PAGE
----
Warwick [D]. If those to whom the gift was made in this manner by condition were impleaded and they vouched their feoffor to warranty, they would not be received to the voucher if they did not show a deed which attested the form of the gift in the same manner etc.

Mettingham [J]. In this case whereas the tenant would be received to answer in form of an exception, so if he were demandant he would be received to put forward a response in the form of an action. Wherefore, if it were thus that such a one was in tenancy and his vouchee or another bring his mort dancestor, it will rebut the demandant from his action to say that he had entered by the form of the gift and aver without specialty, to which averment he would be well received. And by that much it suffices to attain his averment for his action, because he is descendant.[11]

Warwick [D]. One can have many exceptions and many answers as tenant which he will not have as demandant.[12]

Higham [D]. If I bring my writ of debt etc., and was asked what I had to show the debt and I had nothing etc., I would not be answered. And so here.

Warwick [D]. (ad idem). If those who were thus enfeoffed by condition, later but before they had issue purchase a quitclaim from their feoffor and then have issue and alienate these tenements to a stranger and bind themselves and their heirs to warranty, and then the feoffee is impleaded and vouch the issue as heir of his feoffors who enfeoffed him, as well he might, because they had fee and right by their second purchase, now comes the above issue and says that he ought not warrant because he has an action to claim the same tenements by the form of the gift etc., wherefore he ought not warrant and on this he tenders averment without specialty and thus unburdens himself of the warranty, so would ensue great duress and inconveniences, etc.[13]

Mutford [P]. In that case there is no duress, because the feoffee will have the quitclaim of his feoffors, which deed he ought to warrant and which will forebar him from the averment.[14]

Hertford [J]. If he were not received, there would ensue great duress, because where a man thus enfeoffed by condition will fully intend to disinherit his issue, he will do nothing else than put his feoffment in the flame or otherwise so that the issue will never get it. And thus it would follow that the will of the donor would be frustrated by the malice of the feoffee. That would be a great inconvenience, if he could not be received to the averment.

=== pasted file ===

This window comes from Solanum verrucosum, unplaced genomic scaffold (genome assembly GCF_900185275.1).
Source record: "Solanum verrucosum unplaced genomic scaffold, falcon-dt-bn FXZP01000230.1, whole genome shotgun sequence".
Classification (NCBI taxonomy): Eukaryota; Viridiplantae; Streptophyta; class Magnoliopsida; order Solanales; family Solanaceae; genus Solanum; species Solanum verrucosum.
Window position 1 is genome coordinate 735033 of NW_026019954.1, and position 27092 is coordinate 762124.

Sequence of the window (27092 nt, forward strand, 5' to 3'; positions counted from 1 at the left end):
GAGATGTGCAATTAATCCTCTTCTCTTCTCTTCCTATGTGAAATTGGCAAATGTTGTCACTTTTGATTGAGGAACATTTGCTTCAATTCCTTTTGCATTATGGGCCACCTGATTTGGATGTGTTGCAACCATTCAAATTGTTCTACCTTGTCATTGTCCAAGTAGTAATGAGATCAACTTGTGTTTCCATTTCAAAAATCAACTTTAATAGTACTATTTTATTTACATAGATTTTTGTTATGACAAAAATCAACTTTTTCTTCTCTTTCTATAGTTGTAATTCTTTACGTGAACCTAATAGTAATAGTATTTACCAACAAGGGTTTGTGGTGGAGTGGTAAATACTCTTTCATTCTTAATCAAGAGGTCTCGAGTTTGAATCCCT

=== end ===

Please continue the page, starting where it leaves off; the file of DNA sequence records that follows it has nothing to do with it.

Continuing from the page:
Higham [D]. From two great hardships, one ought to choose the lesser. But if he is received to the averment without specialty, it would follow that I myself could pursue all the land in England and say that it descended to me by the form of a gift made to such and such, whose issue I am and on this tender the averment etc.

Hertford [J]. It would be less duress that he be received to aver the form of the gift than that he be disinherited forever, because we ought to suppose that the jury will say the truth. Because it is possible that where the tenements are given in such form and they have issue and one of the [grantees] dies and the other purchases from the feoffor the fee, by that he would defeat the first purchase to the disinheritance of the heir if he cannot be received to the averment, wherefore etc.[15]

Warwick [D]. If my ancestor lease land at term of years and his heir bring his writ ad terminum qui preteriit and the tenant answer that he has the fee, he will not be received to the averment unless he puts forward some specialty which attests this fee. Likewise here etc.

Warwick's long hypothetical allows one to analyze the nature of the grant "to x and the heirs of his body": at this time, what did a donee have, and what did the donor have, until the heir was born? What are the competing problems about the descendant: whether or not he should be required to have written evidence of the form of the gift?

IX.D. John v. Anon [circa 1290s]

BL. Add. 31826, fol. 169

This is the only document I know of that gives a detailed view of what happened when one went into chancery to purchase a writ. In this case, the appropriateness of the respected writ was unclear, so inquiries had to be made. Chancery controlled the granting of writs, seeking from the plaintiff or the attorney the factual situation to make sure that the writ was appropriate. What does this case say about the nature of the fee tail in the 1290s?